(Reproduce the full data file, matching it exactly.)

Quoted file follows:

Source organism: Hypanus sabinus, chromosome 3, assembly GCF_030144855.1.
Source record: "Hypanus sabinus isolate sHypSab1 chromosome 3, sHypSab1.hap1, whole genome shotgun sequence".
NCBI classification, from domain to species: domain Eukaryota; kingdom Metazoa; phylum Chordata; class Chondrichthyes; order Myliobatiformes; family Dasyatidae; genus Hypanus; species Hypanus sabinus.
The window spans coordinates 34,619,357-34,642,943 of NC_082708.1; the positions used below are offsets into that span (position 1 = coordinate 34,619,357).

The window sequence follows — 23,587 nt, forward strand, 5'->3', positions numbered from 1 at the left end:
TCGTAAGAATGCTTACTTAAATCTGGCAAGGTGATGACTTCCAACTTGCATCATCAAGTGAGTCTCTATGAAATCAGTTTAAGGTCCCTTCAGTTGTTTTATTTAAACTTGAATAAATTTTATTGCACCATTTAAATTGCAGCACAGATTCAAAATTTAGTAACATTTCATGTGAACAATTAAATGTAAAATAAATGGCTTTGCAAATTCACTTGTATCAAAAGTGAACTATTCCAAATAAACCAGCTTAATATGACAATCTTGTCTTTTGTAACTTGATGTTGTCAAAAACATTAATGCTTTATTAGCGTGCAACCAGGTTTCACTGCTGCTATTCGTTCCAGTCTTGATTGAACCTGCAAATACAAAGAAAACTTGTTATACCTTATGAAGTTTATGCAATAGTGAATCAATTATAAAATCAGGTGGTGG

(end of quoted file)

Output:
Source organism: Hypanus sabinus, chromosome 3, assembly GCF_030144855.1.
Source record: "Hypanus sabinus isolate sHypSab1 chromosome 3, sHypSab1.hap1, whole genome shotgun sequence".
NCBI classification, from domain to species: domain Eukaryota; kingdom Metazoa; phylum Chordata; class Chondrichthyes; order Myliobatiformes; family Dasyatidae; genus Hypanus; species Hypanus sabinus.
The window spans coordinates 34,619,357-34,642,943 of NC_082708.1; the positions used below are offsets into that span (position 1 = coordinate 34,619,357).

The window sequence follows — 23,587 nt, forward strand, 5'->3', positions numbered from 1 at the left end:
TCGTAAGAATGCTTACTTAAATCTGGCAAGGTGATGACTTCCAACTTGCATCATCAAGTGAGTCTCTATGAAATCAGTTTAAGGTCCCTTCAGTTGTTTTATTTAAACTTGAATAAATTTTATTGCACCATTTAAATTGCAGCACAGATTCAAAATTTAGTAACATTTCATGTGAACAATTAAATGTAAAATAAATGGCTTTGCAAATTCACTTGTATCAAAAGTGAACTATTCCAAATAAACCAGCTTAATATGACAATCTTGTCTTTTGTAACTTGATGTTGTCAAAAACATTAATGCTTTATTAGCGTGCAACCAGGTTTCACTGCTGCTATTCGTTCCAGTCTTGATTGAACCTGCAAATACAAAGAAAACTTGTTATACCTTATGAAGTTTATGCAATAGTGAATCAATTATAAAATCAGGTGGTGG